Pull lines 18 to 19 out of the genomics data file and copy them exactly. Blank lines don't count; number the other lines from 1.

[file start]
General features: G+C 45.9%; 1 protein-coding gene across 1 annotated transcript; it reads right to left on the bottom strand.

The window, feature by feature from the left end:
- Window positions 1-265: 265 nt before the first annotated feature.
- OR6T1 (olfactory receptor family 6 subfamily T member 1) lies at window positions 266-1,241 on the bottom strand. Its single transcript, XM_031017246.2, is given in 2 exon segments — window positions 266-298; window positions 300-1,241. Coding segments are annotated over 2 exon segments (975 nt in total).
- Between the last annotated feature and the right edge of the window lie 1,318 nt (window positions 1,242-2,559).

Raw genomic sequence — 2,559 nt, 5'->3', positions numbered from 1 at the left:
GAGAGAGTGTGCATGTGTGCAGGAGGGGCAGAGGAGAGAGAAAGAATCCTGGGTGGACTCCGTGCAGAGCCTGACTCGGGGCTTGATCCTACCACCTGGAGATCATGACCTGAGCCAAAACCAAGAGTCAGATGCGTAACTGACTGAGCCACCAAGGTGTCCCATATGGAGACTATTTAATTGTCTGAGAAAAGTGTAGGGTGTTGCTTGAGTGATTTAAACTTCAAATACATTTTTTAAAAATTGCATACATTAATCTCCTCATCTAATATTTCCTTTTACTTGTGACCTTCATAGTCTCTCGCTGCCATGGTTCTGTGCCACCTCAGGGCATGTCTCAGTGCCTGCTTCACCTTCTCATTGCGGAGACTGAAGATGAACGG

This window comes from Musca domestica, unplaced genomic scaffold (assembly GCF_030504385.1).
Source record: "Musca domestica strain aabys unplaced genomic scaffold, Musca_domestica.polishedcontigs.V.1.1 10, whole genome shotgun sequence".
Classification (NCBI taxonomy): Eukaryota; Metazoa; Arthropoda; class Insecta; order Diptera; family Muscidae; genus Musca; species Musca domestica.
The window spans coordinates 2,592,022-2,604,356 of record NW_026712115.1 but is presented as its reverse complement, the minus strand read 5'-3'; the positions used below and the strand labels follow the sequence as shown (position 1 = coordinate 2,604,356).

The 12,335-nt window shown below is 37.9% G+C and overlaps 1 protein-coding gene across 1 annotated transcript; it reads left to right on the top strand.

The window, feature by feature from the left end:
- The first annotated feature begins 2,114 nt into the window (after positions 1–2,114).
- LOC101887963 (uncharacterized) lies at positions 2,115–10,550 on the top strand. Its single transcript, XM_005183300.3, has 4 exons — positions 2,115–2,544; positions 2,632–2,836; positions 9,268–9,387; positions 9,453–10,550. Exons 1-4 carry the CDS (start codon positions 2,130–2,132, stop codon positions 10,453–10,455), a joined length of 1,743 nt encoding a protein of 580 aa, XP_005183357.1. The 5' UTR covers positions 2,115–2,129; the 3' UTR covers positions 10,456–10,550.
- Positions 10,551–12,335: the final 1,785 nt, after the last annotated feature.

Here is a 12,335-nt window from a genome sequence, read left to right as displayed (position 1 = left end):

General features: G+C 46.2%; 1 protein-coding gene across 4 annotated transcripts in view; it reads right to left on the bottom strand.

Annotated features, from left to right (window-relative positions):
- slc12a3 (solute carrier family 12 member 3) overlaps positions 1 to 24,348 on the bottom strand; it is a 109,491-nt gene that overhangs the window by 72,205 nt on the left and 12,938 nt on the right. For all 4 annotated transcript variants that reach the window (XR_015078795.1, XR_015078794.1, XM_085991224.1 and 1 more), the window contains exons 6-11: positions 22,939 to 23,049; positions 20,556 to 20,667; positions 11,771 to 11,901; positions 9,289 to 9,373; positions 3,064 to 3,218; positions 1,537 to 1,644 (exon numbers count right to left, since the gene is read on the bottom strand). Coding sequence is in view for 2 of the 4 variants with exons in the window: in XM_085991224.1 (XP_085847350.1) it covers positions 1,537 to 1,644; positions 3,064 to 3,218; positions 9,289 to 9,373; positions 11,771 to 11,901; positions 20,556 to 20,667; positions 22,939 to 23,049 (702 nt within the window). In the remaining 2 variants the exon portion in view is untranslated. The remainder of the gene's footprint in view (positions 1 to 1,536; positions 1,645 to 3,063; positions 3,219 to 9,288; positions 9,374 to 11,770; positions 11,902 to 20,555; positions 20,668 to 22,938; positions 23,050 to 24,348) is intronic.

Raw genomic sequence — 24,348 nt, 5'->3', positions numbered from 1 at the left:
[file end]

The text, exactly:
General features: G+C 46.2%; 1 protein-coding gene across 4 annotated transcripts in view; it reads right to left on the bottom strand.

Annotated features, from left to right (window-relative positions):